One of the country’s largest rating agencies on Wednesday affirmed a negative outlook on Maine’s credit rating.
Moody’s Investors Service on Wednesday affirmed the state’s Aa2 rating on the state’s outstanding general obligation bonds, which are approximately $472 million, and gave it a negative outlook.
However, an Aa2 rating is not bad. It’s the third highest rating and those bonds are “high quality and are subject to very low credit risk,” according to Moody’s.
The rating agency gave the state a negative outlook because of “recurring spending challenges, primarily in the Department of Health and Human Services, which includes the state’s Medicaid budget; minimal rainy day fund balances and chronically negative GAAP-basis combined available reserves; and a weak General Fund liquidity position reflecting the lack of reserves.”
Moody’s first gave Maine’s general obligation bonds a negative outlook last May.
It did note some of Maine’s strengths, including “historic budget-balancing actions,” “below average debt ratios” for personal and per capita income, and the fact the state’s “pension funded ratio improved following reforms and recent investment performance.”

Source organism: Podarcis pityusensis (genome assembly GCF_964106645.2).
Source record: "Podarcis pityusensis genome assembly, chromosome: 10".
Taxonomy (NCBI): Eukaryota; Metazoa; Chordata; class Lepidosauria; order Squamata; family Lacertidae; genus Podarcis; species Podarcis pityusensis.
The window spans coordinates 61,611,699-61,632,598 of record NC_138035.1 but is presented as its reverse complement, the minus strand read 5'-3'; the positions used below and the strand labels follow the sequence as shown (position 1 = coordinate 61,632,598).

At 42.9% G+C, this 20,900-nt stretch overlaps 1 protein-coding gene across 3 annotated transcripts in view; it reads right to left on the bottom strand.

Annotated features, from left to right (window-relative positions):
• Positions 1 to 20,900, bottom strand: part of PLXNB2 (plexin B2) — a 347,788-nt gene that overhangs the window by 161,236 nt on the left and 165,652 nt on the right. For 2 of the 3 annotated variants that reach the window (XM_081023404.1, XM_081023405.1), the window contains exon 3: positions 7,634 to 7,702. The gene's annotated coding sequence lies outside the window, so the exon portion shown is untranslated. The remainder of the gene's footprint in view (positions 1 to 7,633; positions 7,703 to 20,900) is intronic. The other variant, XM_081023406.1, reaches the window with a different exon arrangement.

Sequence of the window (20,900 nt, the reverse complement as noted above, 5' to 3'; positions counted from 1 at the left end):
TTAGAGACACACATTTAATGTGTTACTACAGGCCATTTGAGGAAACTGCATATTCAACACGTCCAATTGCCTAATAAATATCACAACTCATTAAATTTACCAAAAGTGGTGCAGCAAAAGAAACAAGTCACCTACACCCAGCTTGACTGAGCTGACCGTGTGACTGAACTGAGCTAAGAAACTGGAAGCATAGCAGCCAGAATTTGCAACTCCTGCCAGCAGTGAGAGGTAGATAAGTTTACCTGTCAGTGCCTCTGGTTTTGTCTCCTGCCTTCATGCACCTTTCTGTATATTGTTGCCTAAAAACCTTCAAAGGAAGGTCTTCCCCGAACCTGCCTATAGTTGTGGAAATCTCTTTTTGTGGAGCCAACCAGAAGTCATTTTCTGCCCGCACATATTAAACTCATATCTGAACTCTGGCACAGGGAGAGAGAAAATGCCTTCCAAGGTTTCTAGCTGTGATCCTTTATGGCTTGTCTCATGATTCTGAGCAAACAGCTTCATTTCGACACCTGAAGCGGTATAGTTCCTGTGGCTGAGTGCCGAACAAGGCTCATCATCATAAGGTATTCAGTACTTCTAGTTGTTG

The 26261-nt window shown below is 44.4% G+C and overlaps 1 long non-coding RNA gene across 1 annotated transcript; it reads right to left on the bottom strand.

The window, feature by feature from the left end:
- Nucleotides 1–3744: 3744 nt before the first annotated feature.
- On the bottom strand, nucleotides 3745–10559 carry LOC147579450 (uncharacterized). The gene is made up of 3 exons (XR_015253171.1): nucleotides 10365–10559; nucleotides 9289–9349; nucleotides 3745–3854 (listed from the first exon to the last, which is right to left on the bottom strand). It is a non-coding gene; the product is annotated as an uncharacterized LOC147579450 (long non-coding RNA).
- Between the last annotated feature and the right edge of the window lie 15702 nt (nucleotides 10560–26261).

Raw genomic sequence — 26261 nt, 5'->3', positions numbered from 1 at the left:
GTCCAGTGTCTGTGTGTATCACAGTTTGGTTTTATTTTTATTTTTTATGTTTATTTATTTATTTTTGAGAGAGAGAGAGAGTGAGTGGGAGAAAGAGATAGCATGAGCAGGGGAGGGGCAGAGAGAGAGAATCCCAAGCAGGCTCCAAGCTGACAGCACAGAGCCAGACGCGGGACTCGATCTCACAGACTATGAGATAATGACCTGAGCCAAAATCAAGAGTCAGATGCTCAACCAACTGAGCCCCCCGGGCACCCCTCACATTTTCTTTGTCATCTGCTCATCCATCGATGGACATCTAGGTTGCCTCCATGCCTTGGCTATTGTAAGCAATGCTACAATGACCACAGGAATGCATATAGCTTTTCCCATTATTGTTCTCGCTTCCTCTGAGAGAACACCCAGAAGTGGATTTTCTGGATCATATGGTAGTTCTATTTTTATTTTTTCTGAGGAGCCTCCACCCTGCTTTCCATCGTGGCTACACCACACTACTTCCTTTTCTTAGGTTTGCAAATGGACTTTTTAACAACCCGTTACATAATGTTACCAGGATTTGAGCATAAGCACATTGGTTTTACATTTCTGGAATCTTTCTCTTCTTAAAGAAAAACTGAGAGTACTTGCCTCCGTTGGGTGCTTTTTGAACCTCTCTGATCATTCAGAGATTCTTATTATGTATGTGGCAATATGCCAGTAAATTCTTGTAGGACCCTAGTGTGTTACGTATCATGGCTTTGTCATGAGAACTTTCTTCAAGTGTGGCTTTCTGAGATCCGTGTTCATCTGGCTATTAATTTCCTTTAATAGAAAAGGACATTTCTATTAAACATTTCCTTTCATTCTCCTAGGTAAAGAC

“Given our situation at present, I think it’s good news that this has been affirmed, but we still have a lot of moving parts going on in our budget and some unknowns in terms of our economy,” State Treasurer Neria Douglass told the Bangor Daily News on Wednesday.
Last week, Standard & Poor’s Ratings Services affirmed an AA rating on the state’s general obligation bonds, noting that “Maine has made very limited progress in shoring up its economy and finances since the end of the Great Recession.”
Next week, the Maine Governmental Facilities Authority plans to issue a $29.15 million lease rental revenue bond to fund construction of a new courthouse in Augusta and renovations to a courthouse in Machias. Moody’s assigned that bond sale a rating of Aa3, which is one notch lower than the general obligation bond rating of Aa2, along with a negative outlook. That assignment isn’t surprising, according to Douglass, as it’s strongly tied to the state’s general obligation bond rating. The rating shouldn’t affect the cost of borrowing for the state.
“The one notch distinction from the general obligation bond rating (Aa2) reflects the subject-to-appropriation nature of the lease rental bonds,” the Moody’s release states.